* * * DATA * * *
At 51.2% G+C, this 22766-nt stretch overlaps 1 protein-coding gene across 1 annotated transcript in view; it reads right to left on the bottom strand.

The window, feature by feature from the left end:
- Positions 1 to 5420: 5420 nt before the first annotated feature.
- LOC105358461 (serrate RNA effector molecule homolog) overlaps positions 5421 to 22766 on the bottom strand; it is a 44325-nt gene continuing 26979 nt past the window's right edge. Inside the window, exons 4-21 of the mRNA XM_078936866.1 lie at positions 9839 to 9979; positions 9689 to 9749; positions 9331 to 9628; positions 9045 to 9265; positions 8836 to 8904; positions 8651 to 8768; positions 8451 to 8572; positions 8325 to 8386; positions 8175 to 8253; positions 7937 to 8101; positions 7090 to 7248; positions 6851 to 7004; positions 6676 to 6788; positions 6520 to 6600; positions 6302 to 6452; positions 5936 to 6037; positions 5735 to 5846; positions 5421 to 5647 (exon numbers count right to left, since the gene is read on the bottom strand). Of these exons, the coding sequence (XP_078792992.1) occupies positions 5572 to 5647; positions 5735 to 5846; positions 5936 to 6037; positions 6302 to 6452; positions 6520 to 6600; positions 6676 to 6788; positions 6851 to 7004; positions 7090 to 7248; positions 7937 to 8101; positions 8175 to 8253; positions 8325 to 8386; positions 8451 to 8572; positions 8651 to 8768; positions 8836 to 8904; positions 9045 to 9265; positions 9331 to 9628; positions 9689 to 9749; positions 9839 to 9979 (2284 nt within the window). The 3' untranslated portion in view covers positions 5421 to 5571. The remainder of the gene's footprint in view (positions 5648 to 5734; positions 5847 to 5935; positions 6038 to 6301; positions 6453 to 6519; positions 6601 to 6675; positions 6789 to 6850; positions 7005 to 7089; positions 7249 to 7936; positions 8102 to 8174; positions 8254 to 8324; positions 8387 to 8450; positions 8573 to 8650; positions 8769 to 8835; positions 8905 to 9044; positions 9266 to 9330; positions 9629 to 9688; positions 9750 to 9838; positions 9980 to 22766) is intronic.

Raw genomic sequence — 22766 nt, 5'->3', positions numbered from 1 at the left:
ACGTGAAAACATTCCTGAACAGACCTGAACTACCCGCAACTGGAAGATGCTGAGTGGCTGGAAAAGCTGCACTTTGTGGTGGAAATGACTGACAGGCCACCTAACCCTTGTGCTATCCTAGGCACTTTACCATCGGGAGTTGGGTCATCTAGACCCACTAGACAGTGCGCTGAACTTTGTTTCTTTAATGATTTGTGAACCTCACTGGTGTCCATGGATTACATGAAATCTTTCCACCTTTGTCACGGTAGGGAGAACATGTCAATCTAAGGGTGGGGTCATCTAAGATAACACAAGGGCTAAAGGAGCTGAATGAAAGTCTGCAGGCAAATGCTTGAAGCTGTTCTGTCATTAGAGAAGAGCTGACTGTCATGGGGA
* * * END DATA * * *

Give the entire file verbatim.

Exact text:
At 51.2% G+C, this 22766-nt stretch overlaps 1 protein-coding gene across 1 annotated transcript in view; it reads right to left on the bottom strand.

The window, feature by feature from the left end:
- Positions 1 to 5420: 5420 nt before the first annotated feature.
- LOC105358461 (serrate RNA effector molecule homolog) overlaps positions 5421 to 22766 on the bottom strand; it is a 44325-nt gene continuing 26979 nt past the window's right edge. Inside the window, exons 4-21 of the mRNA XM_078936866.1 lie at positions 9839 to 9979; positions 9689 to 9749; positions 9331 to 9628; positions 9045 to 9265; positions 8836 to 8904; positions 8651 to 8768; positions 8451 to 8572; positions 8325 to 8386; positions 8175 to 8253; positions 7937 to 8101; positions 7090 to 7248; positions 6851 to 7004; positions 6676 to 6788; positions 6520 to 6600; positions 6302 to 6452; positions 5936 to 6037; positions 5735 to 5846; positions 5421 to 5647 (exon numbers count right to left, since the gene is read on the bottom strand). Of these exons, the coding sequence (XP_078792992.1) occupies positions 5572 to 5647; positions 5735 to 5846; positions 5936 to 6037; positions 6302 to 6452; positions 6520 to 6600; positions 6676 to 6788; positions 6851 to 7004; positions 7090 to 7248; positions 7937 to 8101; positions 8175 to 8253; positions 8325 to 8386; positions 8451 to 8572; positions 8651 to 8768; positions 8836 to 8904; positions 9045 to 9265; positions 9331 to 9628; positions 9689 to 9749; positions 9839 to 9979 (2284 nt within the window). The 3' untranslated portion in view covers positions 5421 to 5571. The remainder of the gene's footprint in view (positions 5648 to 5734; positions 5847 to 5935; positions 6038 to 6301; positions 6453 to 6519; positions 6601 to 6675; positions 6789 to 6850; positions 7005 to 7089; positions 7249 to 7936; positions 8102 to 8174; positions 8254 to 8324; positions 8387 to 8450; positions 8573 to 8650; positions 8769 to 8835; positions 8905 to 9044; positions 9266 to 9330; positions 9629 to 9688; positions 9750 to 9838; positions 9980 to 22766) is intronic.

Raw genomic sequence — 22766 nt, 5'->3', positions numbered from 1 at the left:
ACGTGAAAACATTCCTGAACAGACCTGAACTACCCGCAACTGGAAGATGCTGAGTGGCTGGAAAAGCTGCACTTTGTGGTGGAAATGACTGACAGGCCACCTAACCCTTGTGCTATCCTAGGCACTTTACCATCGGGAGTTGGGTCATCTAGACCCACTAGACAGTGCGCTGAACTTTGTTTCTTTAATGATTTGTGAACCTCACTGGTGTCCATGGATTACATGAAATCTTTCCACCTTTGTCACGGTAGGGAGAACATGTCAATCTAAGGGTGGGGTCATCTAAGATAACACAAGGGCTAAAGGAGCTGAATGAAAGTCTGCAGGCAAATGCTTGAAGCTGTTCTGTCATTAGAGAAGAGCTGACTGTCATGGGGA